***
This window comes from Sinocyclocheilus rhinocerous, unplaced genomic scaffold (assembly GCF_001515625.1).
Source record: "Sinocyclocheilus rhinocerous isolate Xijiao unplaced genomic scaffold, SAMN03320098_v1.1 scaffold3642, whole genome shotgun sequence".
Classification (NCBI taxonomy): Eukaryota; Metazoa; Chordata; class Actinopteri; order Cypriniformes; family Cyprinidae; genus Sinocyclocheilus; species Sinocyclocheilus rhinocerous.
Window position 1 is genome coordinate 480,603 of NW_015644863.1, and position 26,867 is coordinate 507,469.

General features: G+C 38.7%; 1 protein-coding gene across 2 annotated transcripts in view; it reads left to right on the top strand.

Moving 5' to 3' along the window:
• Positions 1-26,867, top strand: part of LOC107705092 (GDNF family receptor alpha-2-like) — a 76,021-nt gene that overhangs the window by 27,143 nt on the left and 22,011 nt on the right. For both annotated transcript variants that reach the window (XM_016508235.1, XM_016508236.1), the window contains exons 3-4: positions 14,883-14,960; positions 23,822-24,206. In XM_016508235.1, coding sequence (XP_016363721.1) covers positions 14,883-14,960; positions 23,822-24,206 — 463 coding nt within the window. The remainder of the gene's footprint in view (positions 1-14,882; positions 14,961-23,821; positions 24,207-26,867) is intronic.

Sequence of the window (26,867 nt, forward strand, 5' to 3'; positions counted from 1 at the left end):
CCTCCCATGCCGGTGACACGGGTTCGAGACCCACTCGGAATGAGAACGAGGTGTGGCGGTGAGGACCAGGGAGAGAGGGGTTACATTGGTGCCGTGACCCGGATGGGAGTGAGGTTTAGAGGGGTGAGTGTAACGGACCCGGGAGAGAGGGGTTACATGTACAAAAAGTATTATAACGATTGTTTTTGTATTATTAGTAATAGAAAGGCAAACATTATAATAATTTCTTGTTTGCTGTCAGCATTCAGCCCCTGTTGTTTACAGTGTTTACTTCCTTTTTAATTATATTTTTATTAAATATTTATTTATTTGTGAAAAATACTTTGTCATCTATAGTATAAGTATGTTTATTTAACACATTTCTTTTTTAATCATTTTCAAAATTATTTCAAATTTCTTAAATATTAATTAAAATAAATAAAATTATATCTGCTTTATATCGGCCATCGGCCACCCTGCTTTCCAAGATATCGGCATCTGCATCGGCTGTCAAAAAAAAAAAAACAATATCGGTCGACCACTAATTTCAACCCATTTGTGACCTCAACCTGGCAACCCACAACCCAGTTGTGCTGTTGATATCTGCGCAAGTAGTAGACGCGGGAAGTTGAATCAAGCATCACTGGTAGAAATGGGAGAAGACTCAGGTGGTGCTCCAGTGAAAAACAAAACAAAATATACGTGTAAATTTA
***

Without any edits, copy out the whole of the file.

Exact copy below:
This window comes from Sinocyclocheilus rhinocerous, unplaced genomic scaffold (assembly GCF_001515625.1).
Source record: "Sinocyclocheilus rhinocerous isolate Xijiao unplaced genomic scaffold, SAMN03320098_v1.1 scaffold3642, whole genome shotgun sequence".
Classification (NCBI taxonomy): Eukaryota; Metazoa; Chordata; class Actinopteri; order Cypriniformes; family Cyprinidae; genus Sinocyclocheilus; species Sinocyclocheilus rhinocerous.
Window position 1 is genome coordinate 480,603 of NW_015644863.1, and position 26,867 is coordinate 507,469.

General features: G+C 38.7%; 1 protein-coding gene across 2 annotated transcripts in view; it reads left to right on the top strand.

Moving 5' to 3' along the window:
• Positions 1-26,867, top strand: part of LOC107705092 (GDNF family receptor alpha-2-like) — a 76,021-nt gene that overhangs the window by 27,143 nt on the left and 22,011 nt on the right. For both annotated transcript variants that reach the window (XM_016508235.1, XM_016508236.1), the window contains exons 3-4: positions 14,883-14,960; positions 23,822-24,206. In XM_016508235.1, coding sequence (XP_016363721.1) covers positions 14,883-14,960; positions 23,822-24,206 — 463 coding nt within the window. The remainder of the gene's footprint in view (positions 1-14,882; positions 14,961-23,821; positions 24,207-26,867) is intronic.

Sequence of the window (26,867 nt, forward strand, 5' to 3'; positions counted from 1 at the left end):
CCTCCCATGCCGGTGACACGGGTTCGAGACCCACTCGGAATGAGAACGAGGTGTGGCGGTGAGGACCAGGGAGAGAGGGGTTACATTGGTGCCGTGACCCGGATGGGAGTGAGGTTTAGAGGGGTGAGTGTAACGGACCCGGGAGAGAGGGGTTACATGTACAAAAAGTATTATAACGATTGTTTTTGTATTATTAGTAATAGAAAGGCAAACATTATAATAATTTCTTGTTTGCTGTCAGCATTCAGCCCCTGTTGTTTACAGTGTTTACTTCCTTTTTAATTATATTTTTATTAAATATTTATTTATTTGTGAAAAATACTTTGTCATCTATAGTATAAGTATGTTTATTTAACACATTTCTTTTTTAATCATTTTCAAAATTATTTCAAATTTCTTAAATATTAATTAAAATAAATAAAATTATATCTGCTTTATATCGGCCATCGGCCACCCTGCTTTCCAAGATATCGGCATCTGCATCGGCTGTCAAAAAAAAAAAAACAATATCGGTCGACCACTAATTTCAACCCATTTGTGACCTCAACCTGGCAACCCACAACCCAGTTGTGCTGTTGATATCTGCGCAAGTAGTAGACGCGGGAAGTTGAATCAAGCATCACTGGTAGAAATGGGAGAAGACTCAGGTGGTGCTCCAGTGAAAAACAAAACAAAATATACGTGTAAATTTA